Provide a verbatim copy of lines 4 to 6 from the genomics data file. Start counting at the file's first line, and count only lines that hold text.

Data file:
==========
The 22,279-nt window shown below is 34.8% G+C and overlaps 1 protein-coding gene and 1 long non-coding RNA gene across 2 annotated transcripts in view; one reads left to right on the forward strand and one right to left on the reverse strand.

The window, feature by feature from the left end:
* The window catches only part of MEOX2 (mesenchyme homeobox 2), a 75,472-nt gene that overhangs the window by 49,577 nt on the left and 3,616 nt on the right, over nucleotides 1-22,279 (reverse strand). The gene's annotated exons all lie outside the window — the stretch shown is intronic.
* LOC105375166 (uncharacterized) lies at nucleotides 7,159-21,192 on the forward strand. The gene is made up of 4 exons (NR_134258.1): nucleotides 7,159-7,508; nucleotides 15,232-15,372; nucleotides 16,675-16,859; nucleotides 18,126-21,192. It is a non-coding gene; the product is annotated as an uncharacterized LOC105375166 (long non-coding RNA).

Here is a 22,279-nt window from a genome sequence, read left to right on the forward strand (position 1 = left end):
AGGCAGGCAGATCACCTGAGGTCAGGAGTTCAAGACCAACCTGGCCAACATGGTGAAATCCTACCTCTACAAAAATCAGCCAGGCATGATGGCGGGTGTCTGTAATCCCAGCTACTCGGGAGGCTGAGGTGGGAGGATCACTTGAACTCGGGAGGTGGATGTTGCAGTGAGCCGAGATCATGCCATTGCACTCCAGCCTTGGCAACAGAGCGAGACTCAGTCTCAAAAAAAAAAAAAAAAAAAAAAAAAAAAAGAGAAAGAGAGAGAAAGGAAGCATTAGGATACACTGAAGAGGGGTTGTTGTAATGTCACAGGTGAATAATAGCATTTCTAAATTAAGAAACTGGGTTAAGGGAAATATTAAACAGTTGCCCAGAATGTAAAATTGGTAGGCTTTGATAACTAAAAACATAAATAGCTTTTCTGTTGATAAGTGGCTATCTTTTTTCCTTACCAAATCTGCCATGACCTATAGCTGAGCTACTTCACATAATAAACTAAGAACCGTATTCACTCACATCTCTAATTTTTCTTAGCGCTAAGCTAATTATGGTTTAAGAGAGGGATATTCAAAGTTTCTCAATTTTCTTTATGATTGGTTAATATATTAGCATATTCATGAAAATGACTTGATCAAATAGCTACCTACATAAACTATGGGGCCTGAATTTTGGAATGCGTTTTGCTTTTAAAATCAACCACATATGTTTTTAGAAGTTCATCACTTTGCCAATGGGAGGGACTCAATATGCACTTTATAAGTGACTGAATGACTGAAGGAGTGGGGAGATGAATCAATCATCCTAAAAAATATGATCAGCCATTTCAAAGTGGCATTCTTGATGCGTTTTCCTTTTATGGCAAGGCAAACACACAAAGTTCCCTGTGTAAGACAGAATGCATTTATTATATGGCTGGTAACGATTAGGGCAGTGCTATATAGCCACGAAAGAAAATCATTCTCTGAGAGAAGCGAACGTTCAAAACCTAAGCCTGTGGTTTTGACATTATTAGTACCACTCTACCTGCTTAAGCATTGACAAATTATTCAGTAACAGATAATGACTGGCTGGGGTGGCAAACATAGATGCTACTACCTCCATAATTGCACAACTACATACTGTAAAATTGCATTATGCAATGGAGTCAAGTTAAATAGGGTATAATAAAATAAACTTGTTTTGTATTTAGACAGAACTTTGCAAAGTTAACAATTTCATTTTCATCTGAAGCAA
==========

* LOC105375166 (uncharacterized) lies at nucleotides 7,159-21,192 on the forward strand. The gene is made up of 4 exons (NR_134258.1): nucleotides 7,159-7,508; nucleotides 15,232-15,372; nucleotides 16,675-16,859; nucleotides 18,126-21,192. It is a non-coding gene; the product is annotated as an uncharacterized LOC105375166 (long non-coding RNA).

Here is a 22,279-nt window from a genome sequence, read left to right on the forward strand (position 1 = left end):
AGGCAGGCAGATCACCTGAGGTCAGGAGTTCAAGACCAACCTGGCCAACATGGTGAAATCCTACCTCTACAAAAATCAGCCAGGCATGATGGCGGGTGTCTGTAATCCCAGCTACTCGGGAGGCTGAGGTGGGAGGATCACTTGAACTCGGGAGGTGGATGTTGCAGTGAGCCGAGATCATGCCATTGCACTCCAGCCTTGGCAACAGAGCGAGACTCAGTCTCAAAAAAAAAAAAAAAAAAAAAAAAAAAAAGAGAAAGAGAGAGAAAGGAAGCATTAGGATACACTGAAGAGGGGTTGTTGTAATGTCACAGGTGAATAATAGCATTTCTAAATTAAGAAACTGGGTTAAGGGAAATATTAAACAGTTGCCCAGAATGTAAAATTGGTAGGCTTTGATAACTAAAAACATAAATAGCTTTTCTGTTGATAAGTGGCTATCTTTTTTCCTTACCAAATCTGCCATGACCTATAGCTGAGCTACTTCACATAATAAACTAAGAACCGTATTCACTCACATCTCTAATTTTTCTTAGCGCTAAGCTAATTATGGTTTAAGAGAGGGATATTCAAAGTTTCTCAATTTTCTTTATGATTGGTTAATATATTAGCATATTCATGAAAATGACTTGATCAAATAGCTACCTACATAAACTATGGGGCCTGAATTTTGGAATGCGTTTTGCTTTTAAAATCAACCACATATGTTTTTAGAAGTTCATCACTTTGCCAATGGGAGGGACTCAATATGCACTTTATAAGTGACTGAATGACTGAAGGAGTGGGGAGATGAATCAATCATCCTAAAAAATATGATCAGCCATTTCAAAGTGGCATTCTTGATGCGTTTTCCTTTTATGGCAAGGCAAACACACAAAGTTCCCTGTGTAAGACAGAATGCATTTATTATATGGCTGGTAACGATTAGGGCAGTGCTATATAGCCACGAAAGAAAATCATTCTCTGAGAGAAGCGAACGTTCAAAACCTAAGCCTGTGGTTTTGACATTATTAGTACCACTCTACCTGCTTAAGCATTGACAAATTATTCAGTAACAGATAATGACTGGCTGGGGTGGCAAACATAGATGCTACTACCTCCATAATTGCACAACTACATACTGTAAAATTGCATTATGCAATGGAGTCAAGTTAAATAGGGTATAATAAAATAAACTTGTTTTGTATTTAGACAGAACTTTGCAAAGTTAACAATTTCATTTTCATCTGAAGCAA